in S.P. Chengalvaraya Naidu (dead) by L.Rs. v. Jagannath (dead) by L.Rs. and Ors., 1993 6 JT 331, the Court held that where a preliminary decree was obtained by withholding an important document from the court, the party concerned deserves to be thrown out at any stage of the litigation.

[6] In Prestige Lights Ltd. v. State Bank of India, 2007 8 SCC 449, it was held that in exercising power under Article 226 of the Constitution of India the High Court is not just a court of law, but is also a court of equity and a person who invokes the High Court’s jurisdiction under Article 226 of the Constitution is duty bound to place all the facts before the court without any reservation. If there is suppression of material facts or twisted facts have been placed before the High Court then it will be fully justified in refusing to entertain petition filed under Article 226 of the Constitution. This Court referred to the judgment of Scrutton, LJ. in R Kensington Income Tax Commissioners, 1917 1 KB 486, and observed:
In exercising jurisdiction under Article 226 of the Constitution, the High Court will always keep in mind the conduct of the party who is invoking such jurisdiction. If the applicant does not disclose full facts or suppresses relevant materials or is otherwise-guilty of misleading the Court, then the Court may dismiss the action without adjudicating the matter on merits. The rule has been evolved in larger public interest to deter unscrupulous litigants from abusing the process of Court by deceiving it. The very basis of the writ jurisdiction rests in disclosure of true, complete and correct facts. If the material facts are not candidly stated or are suppressed or are distorted, the very functioning of the writ courts would become impossible.
[7] In A.V. Papayya Sastry and Ors. v. Government of A.P. and Ors., 2007 AIR(SC) 1546, the Court held that Article 136 does not confer a right of appeal on any party. It confers discretion on this Court to grant leave to appeal in appropriate cases. In other words, the Constitution has not made the Supreme Court a regular Court of Appeal or a Court of Error. This Court only intervenes where justice, equity and good conscience require such intervention.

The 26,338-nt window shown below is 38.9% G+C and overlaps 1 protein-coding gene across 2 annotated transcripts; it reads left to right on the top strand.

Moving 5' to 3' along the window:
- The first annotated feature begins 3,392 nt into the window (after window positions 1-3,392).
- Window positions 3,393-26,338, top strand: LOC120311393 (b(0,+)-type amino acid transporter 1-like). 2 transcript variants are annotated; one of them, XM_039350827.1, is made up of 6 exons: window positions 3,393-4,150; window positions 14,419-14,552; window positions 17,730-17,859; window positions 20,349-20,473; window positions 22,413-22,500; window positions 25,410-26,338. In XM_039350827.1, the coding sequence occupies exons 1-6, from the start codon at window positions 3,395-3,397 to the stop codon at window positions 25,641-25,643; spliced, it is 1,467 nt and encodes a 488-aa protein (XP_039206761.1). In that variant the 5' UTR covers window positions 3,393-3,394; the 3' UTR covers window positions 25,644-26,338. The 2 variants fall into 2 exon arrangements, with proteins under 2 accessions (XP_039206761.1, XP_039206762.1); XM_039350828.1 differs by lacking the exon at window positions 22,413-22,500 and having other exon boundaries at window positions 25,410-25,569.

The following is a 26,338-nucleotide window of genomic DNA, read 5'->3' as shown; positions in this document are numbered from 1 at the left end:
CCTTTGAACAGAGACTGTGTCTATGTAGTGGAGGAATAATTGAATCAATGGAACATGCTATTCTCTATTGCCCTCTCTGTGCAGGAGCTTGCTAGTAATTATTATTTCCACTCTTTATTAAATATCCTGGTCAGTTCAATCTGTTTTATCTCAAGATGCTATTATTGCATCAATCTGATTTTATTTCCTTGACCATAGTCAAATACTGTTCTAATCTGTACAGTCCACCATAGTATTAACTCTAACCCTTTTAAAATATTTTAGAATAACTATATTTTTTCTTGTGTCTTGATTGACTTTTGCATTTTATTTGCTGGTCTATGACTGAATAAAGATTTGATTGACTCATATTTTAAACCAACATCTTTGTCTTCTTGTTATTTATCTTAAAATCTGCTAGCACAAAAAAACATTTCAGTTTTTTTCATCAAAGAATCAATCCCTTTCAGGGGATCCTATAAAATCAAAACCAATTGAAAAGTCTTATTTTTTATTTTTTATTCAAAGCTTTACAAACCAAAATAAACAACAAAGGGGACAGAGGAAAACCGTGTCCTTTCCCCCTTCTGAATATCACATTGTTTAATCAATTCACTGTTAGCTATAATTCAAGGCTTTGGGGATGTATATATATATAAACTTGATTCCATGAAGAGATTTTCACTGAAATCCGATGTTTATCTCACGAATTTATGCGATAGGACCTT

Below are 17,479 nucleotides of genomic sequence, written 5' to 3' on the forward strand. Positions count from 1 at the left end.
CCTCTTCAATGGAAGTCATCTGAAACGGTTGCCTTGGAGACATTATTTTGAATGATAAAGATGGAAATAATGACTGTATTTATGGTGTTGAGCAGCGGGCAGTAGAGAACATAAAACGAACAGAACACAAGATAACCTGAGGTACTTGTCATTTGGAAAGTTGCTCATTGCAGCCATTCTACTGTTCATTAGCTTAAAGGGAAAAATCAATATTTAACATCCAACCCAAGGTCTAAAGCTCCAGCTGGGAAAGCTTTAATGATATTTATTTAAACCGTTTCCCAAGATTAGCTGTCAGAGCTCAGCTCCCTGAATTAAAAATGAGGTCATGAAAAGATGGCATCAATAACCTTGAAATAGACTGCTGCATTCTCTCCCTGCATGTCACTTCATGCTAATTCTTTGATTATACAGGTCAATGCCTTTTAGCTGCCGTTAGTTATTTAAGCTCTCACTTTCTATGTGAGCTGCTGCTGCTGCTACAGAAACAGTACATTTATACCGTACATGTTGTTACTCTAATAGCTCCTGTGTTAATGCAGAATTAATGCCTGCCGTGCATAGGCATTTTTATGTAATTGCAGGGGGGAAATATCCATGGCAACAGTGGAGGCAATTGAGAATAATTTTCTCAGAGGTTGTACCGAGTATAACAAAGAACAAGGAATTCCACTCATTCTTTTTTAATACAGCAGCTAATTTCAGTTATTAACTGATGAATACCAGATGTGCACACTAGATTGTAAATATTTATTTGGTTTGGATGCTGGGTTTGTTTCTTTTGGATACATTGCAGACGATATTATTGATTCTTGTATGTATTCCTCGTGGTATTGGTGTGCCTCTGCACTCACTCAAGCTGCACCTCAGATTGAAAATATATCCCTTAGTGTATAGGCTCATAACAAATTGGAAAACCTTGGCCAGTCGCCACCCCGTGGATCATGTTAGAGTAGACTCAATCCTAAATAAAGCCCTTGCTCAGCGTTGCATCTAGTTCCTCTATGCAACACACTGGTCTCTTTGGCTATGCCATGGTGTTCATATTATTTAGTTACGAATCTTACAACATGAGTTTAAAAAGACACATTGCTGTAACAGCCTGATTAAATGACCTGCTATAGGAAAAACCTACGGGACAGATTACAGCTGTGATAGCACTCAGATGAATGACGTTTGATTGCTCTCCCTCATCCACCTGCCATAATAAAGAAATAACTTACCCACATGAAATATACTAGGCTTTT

[8] In Sunil Poddar and Ors. v. Union Bank of India, 2008 2 SCC 326, the Court held that while exercising discretionary and equitable jurisdiction under Article 136 of the Constitution, the facts and circumstances of the case should be seen in their entirety to find out if there is miscarriage of justice. If the appellant has not come forward with clean hands, has not candidly disclosed all the facts that he is aware of and he intends to delay the proceedings, then the Court, will non-suit him on the ground of contumacious conduct.
[9] In K.D. Sharma v. Steel Authority of India Ltd. and Ors., 2008 12 SCC 481, the court held that the jurisdiction of the Supreme Court under Article 32 and of the High Court under Article 226 of the Constitution is extraordinary, equitable and discretionary and it is imperative that the petitioner approaching the Writ Court must come with clean hands and put forward all the facts before the Court without concealing or suppressing anything and seek an appropriate relief. If there is no candid disclosure of relevant and material facts or the petitioner is guilty of misleading the Court, his petition may be dismissed at the threshold without considering the merits of the claim. The same rule was reiterated in G. Jayshree and Ors. v. Bhagwandas S. Patel and Ors., 2009 3 SCC 141.

Adv.Rajesh Tekale, High Court, Mumbai

1 reply
  1. Amol Lendave
    Amol Lendave says:

    Very informative article on fraud upon court.The judgements are very relevant on suppression of material facts.